However, options aside, our initial impressions of the 61CC as a craft in which the basics are so well considered is borne out everywhere you look. For instance, the storage spaces are well finished, the swing-up canvas cover nestles in readiness beneath the top of the aft bench seat and the deck is self-draining. The walkways down either side of the console are usefully broad and the soft angling of the forward seating units allows the deck space to continue unhindered from bow to stern. It’s this kind of pre-emptive problem solving that makes Yamarin in general, and the 61CC in particular, so easy to live with. There are simply no issues to gripe about or to compromise your enjoyment of the boat.

Yanmarin 61 cc helm position

Fantastic helm protection

The perfect position
As we reach the helm station, things move from the competent to the sublime, with one of the best driving positions you will see on any leisure boat. It’s so good in fact that it’s difficult to know where to start. The screen is high, steep and curved, which means you get lots of protection and excellent visibility. It’s also placed a fair way forward, which opens up the console space for instrumentation and avoids the prospect of banging your head during a hard charge in a lumpy sea.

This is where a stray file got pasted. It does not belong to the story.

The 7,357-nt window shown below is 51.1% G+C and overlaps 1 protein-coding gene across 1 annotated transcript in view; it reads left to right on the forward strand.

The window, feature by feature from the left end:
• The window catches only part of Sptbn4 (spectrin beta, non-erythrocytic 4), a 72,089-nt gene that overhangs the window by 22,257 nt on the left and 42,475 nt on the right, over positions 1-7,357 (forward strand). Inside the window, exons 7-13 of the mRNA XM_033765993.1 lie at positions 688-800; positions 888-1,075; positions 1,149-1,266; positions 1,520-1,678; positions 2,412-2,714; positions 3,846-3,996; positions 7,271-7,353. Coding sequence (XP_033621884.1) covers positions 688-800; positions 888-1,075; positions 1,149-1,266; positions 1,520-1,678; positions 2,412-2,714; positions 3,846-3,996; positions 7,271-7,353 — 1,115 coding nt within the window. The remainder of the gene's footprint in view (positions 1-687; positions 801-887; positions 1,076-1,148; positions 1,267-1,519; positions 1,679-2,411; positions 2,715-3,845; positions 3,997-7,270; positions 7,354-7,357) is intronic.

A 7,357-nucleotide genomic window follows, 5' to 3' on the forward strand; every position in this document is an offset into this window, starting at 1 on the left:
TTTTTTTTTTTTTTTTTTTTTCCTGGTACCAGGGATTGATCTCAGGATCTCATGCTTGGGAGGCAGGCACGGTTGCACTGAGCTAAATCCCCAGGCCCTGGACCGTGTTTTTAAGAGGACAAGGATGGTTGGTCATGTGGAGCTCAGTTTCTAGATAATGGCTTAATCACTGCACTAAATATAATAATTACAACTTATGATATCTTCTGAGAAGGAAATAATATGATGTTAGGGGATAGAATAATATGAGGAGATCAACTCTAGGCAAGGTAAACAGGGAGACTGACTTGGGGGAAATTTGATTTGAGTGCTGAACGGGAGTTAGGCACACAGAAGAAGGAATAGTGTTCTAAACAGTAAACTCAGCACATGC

The dials and chart plotter are neatly flush-mounted and angled to avoid glare. And because the helm station is moulded into a deep recess in the console, it almost wraps around the driver, positioning him at the heart of the controls without the slightest need to take his eyes off the water or to stretch to reach the dash equipment. The mounting of the throttle on the inside of this cutaway console section also means that, once the driver has set the engine trim, he can rest the heel of his hand directly on the GRP, steadying his arm and allowing him to make much finer and more accurate adjustments to the revs.

The seat is also a fine piece of work. The little rotating pod wraps around your hips, giving firm lateral support, while the swinging bolster and the generous angle of the moulded foot brace make you feel as though the entire set up was built specifically for you. It imparts a huge amount of confidence, allowing you to drive hard and fast, with intuitive alterations and great positivity in your use of the controls.